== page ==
The Times Live in an article ‘80% of Grade 4s can't read, literacy survey reveals’ quoted that ‘Almost four in five Grade 4 pupils fall below the lowest internationally recognised level of reading literacy‚ and South Africa is last out of 50 countries in the Progress in International Reading Literacy Study (Pirls 2016).’ http://bit.ly/2S27BC7

There’s no doubt about it – reading improves the mind. It has a multitude of benefts to us as humans. We need to start early in the home to ensure academic success at home. “The pen is mightier than the sword.” As parents and teachers let’s join in on the fun on World Read Alud Day on 1 Feb 2019

Monday, October 15, 2018

October '18: Student Blogging Challenge #2: Writing quality comments

My two classes are enjoying participating in the free Edublogs Student Blogging Challenge.  This is a great way to learn about Internet safety and blogging at the same time. If you would like to add some students from your class to this challenge it is not too late! Find out more at:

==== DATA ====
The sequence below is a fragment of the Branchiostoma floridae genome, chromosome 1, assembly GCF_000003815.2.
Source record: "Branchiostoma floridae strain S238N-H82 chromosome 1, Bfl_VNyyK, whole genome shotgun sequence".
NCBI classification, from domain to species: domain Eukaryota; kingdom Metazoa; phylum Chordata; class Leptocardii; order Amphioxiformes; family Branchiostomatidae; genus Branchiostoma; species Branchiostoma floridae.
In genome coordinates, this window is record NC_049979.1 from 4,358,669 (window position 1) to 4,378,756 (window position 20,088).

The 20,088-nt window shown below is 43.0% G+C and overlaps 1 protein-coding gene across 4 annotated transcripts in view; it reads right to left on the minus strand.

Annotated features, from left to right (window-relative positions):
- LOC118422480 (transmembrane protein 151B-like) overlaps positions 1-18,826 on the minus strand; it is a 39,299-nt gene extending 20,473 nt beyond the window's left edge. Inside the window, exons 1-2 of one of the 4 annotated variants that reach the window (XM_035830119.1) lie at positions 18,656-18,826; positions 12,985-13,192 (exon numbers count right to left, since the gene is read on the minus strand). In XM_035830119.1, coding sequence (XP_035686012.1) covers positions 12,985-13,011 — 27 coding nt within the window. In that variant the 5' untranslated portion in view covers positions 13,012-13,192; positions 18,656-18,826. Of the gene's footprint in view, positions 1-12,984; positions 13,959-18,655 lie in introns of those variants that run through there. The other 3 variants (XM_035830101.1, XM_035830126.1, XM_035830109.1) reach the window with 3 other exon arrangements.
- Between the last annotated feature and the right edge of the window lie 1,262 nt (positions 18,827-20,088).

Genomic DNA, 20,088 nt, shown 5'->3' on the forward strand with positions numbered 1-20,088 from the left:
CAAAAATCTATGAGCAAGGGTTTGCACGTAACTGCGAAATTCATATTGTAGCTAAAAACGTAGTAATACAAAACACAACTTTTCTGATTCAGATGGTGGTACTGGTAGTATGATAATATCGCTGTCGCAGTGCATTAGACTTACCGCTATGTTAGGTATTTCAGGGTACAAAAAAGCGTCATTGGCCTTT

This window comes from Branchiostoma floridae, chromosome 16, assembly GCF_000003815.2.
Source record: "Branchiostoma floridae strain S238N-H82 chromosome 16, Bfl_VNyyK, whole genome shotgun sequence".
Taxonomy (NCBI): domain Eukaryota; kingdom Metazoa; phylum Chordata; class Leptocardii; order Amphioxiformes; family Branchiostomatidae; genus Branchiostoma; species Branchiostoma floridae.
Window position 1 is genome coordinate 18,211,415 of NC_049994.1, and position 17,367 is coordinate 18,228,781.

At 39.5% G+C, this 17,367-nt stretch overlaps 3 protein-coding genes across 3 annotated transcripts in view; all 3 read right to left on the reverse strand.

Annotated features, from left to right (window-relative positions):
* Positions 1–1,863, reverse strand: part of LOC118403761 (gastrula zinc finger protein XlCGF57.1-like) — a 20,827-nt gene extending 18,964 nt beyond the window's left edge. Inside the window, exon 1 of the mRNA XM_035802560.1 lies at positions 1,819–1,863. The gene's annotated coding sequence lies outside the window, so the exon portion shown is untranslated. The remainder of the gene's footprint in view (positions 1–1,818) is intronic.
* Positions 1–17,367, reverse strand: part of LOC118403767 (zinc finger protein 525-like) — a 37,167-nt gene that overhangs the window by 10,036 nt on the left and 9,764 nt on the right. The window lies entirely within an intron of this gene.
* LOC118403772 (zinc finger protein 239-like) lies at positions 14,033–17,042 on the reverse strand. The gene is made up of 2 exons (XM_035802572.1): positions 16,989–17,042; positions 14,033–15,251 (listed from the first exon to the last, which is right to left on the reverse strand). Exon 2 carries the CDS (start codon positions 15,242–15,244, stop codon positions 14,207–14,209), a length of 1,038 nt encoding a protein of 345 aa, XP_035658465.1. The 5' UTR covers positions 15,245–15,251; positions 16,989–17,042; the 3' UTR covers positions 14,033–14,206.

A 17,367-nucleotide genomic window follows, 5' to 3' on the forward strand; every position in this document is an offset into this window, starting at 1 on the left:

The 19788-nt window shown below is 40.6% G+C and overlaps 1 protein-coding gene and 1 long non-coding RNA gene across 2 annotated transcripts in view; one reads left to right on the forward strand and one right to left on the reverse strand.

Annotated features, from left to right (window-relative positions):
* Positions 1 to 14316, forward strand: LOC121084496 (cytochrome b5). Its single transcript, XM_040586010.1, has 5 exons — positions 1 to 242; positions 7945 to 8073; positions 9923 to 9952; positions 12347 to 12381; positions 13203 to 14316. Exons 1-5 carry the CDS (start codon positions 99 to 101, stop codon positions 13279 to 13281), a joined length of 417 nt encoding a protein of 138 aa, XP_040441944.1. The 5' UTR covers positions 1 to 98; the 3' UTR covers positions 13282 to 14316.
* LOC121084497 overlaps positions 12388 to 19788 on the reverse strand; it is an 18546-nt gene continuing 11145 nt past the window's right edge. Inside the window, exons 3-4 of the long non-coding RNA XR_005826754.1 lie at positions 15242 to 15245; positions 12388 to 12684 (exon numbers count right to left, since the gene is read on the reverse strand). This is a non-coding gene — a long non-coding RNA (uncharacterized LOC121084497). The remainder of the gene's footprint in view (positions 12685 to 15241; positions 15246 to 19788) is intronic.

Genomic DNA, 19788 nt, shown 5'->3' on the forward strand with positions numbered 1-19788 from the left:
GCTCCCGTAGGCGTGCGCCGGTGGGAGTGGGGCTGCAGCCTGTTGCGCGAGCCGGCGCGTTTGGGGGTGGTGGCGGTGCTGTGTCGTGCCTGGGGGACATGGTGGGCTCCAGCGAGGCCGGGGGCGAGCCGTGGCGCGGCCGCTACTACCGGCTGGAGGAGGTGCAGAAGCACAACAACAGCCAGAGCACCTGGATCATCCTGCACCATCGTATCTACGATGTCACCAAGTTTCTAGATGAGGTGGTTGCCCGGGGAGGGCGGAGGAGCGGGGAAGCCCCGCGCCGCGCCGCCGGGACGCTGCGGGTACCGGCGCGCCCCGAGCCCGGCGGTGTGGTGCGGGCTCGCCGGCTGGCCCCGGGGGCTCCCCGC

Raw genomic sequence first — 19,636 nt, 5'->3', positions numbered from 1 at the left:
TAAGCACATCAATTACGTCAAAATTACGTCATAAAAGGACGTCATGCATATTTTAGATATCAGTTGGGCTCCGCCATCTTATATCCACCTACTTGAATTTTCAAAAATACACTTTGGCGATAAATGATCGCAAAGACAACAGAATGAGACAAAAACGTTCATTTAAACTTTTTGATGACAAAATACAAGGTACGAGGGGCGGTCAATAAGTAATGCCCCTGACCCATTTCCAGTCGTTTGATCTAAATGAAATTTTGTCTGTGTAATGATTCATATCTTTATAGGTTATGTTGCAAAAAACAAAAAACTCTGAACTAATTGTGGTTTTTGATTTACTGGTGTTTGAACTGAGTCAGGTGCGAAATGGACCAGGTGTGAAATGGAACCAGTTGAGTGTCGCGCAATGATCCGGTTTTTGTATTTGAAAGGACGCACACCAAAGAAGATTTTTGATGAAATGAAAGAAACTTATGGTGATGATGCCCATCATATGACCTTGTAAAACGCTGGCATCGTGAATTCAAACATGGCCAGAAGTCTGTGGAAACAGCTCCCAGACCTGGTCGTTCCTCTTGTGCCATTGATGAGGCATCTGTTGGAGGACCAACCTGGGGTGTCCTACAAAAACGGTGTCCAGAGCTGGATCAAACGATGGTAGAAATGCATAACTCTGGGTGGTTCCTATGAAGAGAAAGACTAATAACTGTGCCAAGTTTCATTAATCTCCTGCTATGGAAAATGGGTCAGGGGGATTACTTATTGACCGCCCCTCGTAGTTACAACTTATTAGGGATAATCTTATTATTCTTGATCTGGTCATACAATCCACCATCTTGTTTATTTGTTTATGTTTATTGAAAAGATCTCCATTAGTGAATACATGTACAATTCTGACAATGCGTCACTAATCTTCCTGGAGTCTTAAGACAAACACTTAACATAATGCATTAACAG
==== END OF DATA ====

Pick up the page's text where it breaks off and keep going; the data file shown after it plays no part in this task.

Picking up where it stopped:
http://bit.ly/2Abv09v

We are in week two of the challenge and this week’s post is all about writing quality blog comments. I am adding some of the highlights in this post.

Benefits of commenting
This is taken from the Week 2 Blogging Challenge post found at:
 http://bit.ly/2Abw6lP  

"Here are ten reasons why comments are important:
  1. Comments turn your blog from a static space to an interactive space. This means it’s not just you talking. There is interaction. 
  2. Back and forth conversations are fun and you can learn a lot. 
  3. Because comments are not instantaneous (like online chat or text messaging), you can have more time to reflect, research, or think about your response. 
  4. When someone leaves a comment, they can leave feedback, constructive criticism, or give you new ideas. This can help you grow and learn. 
  5. A commenter might suggest something that you didn’t include in your post. You can learn new perspectives. 
  6. When you have an authentic (real) audience, it’s more motivating! You know someone will read your post, so you will probably put more effort into it than if you were just writing something in a notebook.